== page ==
The Orientale Basin
This image shows a Digital Terrain Model (DTM) of the large Orientale Basin (1,100 km diameter, about 684 miles), located on the western hemisphere of the moon, produced from stereo images obtained by LRO's Wide-Angle Camera, part of the LROC instrument. There are no oceans on the moon, so it doesn't make sense to describe any of these altitudes as above or below sea level, but green areas represent something of an average lunar height. Lower areas are shaded blue, with higher altitudes in red. The lowest areas are about 15,420 feet below the average height, with the highest being about 30,840 feet above average. Mt. Everest, for comparison, is 29,029 feet tall. Credit: NASA/Goddard/Arizona State University|
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Using sophisticated so-called "photogrammetric" techniques and computer software, a lunar terrain model can be created combining several images that show similar areas from slightly different angles. LROC's wide angle camera (WAC) has a ground resolution of approximately 100 m/pixel from LRO's nominal orbit altitude of 65 km. The camera is taking image swaths 70 km wide along LRO's ground-track. Therefore, images from adjacent orbits show substantial overlap and strong stereo effects in the overlapping images. Image overlap amounts to approximately 50 percent near the equator.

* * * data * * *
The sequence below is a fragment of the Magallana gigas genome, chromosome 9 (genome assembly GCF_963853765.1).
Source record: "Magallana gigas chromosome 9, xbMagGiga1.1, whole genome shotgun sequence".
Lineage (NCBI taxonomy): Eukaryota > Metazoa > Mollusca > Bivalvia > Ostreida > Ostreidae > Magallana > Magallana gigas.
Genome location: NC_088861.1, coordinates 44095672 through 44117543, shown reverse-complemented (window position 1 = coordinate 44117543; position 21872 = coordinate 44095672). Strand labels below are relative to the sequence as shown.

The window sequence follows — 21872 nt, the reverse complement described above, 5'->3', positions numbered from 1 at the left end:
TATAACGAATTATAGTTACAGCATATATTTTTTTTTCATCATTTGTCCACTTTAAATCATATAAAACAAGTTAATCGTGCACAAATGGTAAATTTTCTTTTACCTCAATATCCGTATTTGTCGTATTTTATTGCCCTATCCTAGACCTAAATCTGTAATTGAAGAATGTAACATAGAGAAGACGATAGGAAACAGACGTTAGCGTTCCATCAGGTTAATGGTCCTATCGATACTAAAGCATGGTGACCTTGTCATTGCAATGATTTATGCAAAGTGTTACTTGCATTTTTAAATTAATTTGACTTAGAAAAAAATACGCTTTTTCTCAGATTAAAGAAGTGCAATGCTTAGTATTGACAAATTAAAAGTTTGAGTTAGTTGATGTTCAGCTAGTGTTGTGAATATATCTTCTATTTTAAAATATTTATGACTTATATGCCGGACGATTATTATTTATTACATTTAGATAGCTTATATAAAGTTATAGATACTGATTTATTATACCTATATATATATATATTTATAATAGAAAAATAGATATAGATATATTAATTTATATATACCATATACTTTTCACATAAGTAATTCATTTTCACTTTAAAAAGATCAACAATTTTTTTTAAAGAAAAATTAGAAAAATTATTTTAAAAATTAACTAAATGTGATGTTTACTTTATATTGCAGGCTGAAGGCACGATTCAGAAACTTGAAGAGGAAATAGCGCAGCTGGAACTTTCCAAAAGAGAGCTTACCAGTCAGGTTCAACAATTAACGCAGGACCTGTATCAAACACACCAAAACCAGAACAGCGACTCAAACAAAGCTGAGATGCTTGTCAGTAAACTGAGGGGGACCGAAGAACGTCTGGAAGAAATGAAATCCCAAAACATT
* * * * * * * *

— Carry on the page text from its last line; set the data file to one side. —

Several hundred WAC images were combined to form this model. It is a subset of an almost global model, which is currently under construction and which will consist of more than 10,000 WAC images. This particular terrain model was produced using a software system that was originally developed by the German Aerospace Center for the High Resolution Stereo Camera (HRSC) on the European Mars Express Mission.
› Arizona State University's Web site for the LRO Camera
› More images from Arizona State University's LROC site
Arizona State University